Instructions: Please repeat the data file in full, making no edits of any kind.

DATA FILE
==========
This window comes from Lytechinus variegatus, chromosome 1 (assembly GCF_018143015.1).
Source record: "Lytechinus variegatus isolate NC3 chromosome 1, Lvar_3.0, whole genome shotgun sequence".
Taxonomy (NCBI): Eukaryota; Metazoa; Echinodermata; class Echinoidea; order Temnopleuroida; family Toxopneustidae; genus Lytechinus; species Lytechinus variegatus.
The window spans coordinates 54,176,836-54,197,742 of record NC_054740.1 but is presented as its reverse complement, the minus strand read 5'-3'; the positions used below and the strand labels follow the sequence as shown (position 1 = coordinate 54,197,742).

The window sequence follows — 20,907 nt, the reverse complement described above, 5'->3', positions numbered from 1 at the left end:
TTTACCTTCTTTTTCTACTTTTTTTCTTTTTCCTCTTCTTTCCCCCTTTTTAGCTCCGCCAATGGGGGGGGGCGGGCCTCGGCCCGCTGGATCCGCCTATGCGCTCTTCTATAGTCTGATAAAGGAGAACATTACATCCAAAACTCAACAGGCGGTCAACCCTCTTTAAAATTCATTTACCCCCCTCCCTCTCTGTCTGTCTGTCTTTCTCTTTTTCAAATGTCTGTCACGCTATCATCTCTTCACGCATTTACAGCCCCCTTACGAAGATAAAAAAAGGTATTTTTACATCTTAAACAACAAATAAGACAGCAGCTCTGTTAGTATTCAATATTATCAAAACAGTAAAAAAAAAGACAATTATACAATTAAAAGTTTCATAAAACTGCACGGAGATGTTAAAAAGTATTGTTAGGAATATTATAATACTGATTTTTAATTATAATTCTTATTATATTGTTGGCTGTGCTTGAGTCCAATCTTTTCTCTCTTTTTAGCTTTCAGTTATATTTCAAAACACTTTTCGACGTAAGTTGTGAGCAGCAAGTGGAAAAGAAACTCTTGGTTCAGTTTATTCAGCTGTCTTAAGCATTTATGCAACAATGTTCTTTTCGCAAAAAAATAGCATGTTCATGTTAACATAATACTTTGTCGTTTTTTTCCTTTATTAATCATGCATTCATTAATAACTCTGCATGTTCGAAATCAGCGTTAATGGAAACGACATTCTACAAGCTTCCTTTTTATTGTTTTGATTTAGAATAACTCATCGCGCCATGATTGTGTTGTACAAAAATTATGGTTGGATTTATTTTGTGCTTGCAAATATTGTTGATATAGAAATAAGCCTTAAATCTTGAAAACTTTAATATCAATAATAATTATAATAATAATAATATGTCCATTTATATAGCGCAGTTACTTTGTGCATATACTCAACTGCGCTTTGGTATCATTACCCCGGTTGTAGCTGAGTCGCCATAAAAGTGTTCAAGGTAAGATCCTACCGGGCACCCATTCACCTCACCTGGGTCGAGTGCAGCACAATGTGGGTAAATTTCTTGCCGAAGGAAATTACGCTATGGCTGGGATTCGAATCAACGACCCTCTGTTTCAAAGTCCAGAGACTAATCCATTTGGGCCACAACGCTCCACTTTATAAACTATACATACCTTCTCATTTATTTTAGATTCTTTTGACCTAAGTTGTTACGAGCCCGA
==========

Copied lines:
This window comes from Lytechinus variegatus, chromosome 1 (assembly GCF_018143015.1).
Source record: "Lytechinus variegatus isolate NC3 chromosome 1, Lvar_3.0, whole genome shotgun sequence".
Taxonomy (NCBI): Eukaryota; Metazoa; Echinodermata; class Echinoidea; order Temnopleuroida; family Toxopneustidae; genus Lytechinus; species Lytechinus variegatus.
The window spans coordinates 54,176,836-54,197,742 of record NC_054740.1 but is presented as its reverse complement, the minus strand read 5'-3'; the positions used below and the strand labels follow the sequence as shown (position 1 = coordinate 54,197,742).

The window sequence follows — 20,907 nt, the reverse complement described above, 5'->3', positions numbered from 1 at the left end:
TTTACCTTCTTTTTCTACTTTTTTTCTTTTTCCTCTTCTTTCCCCCTTTTTAGCTCCGCCAATGGGGGGGGGCGGGCCTCGGCCCGCTGGATCCGCCTATGCGCTCTTCTATAGTCTGATAAAGGAGAACATTACATCCAAAACTCAACAGGCGGTCAACCCTCTTTAAAATTCATTTACCCCCCTCCCTCTCTGTCTGTCTGTCTTTCTCTTTTTCAAATGTCTGTCACGCTATCATCTCTTCACGCATTTACAGCCCCCTTACGAAGATAAAAAAAGGTATTTTTACATCTTAAACAACAAATAAGACAGCAGCTCTGTTAGTATTCAATATTATCAAAACAGTAAAAAAAAAGACAATTATACAATTAAAAGTTTCATAAAACTGCACGGAGATGTTAAAAAGTATTGTTAGGAATATTATAATACTGATTTTTAATTATAATTCTTATTATATTGTTGGCTGTGCTTGAGTCCAATCTTTTCTCTCTTTTTAGCTTTCAGTTATATTTCAAAACACTTTTCGACGTAAGTTGTGAGCAGCAAGTGGAAAAGAAACTCTTGGTTCAGTTTATTCAGCTGTCTTAAGCATTTATGCAACAATGTTCTTTTCGCAAAAAAATAGCATGTTCATGTTAACATAATACTTTGTCGTTTTTTTCCTTTATTAATCATGCATTCATTAATAACTCTGCATGTTCGAAATCAGCGTTAATGGAAACGACATTCTACAAGCTTCCTTTTTATTGTTTTGATTTAGAATAACTCATCGCGCCATGATTGTGTTGTACAAAAATTATGGTTGGATTTATTTTGTGCTTGCAAATATTGTTGATATAGAAATAAGCCTTAAATCTTGAAAACTTTAATATCAATAATAATTATAATAATAATAATATGTCCATTTATATAGCGCAGTTACTTTGTGCATATACTCAACTGCGCTTTGGTATCATTACCCCGGTTGTAGCTGAGTCGCCATAAAAGTGTTCAAGGTAAGATCCTACCGGGCACCCATTCACCTCACCTGGGTCGAGTGCAGCACAATGTGGGTAAATTTCTTGCCGAAGGAAATTACGCTATGGCTGGGATTCGAATCAACGACCCTCTGTTTCAAAGTCCAGAGACTAATCCATTTGGGCCACAACGCTCCACTTTATAAACTATACATACCTTCTCATTTATTTTAGATTCTTTTGACCTAAGTTGTTACGAGCCCGA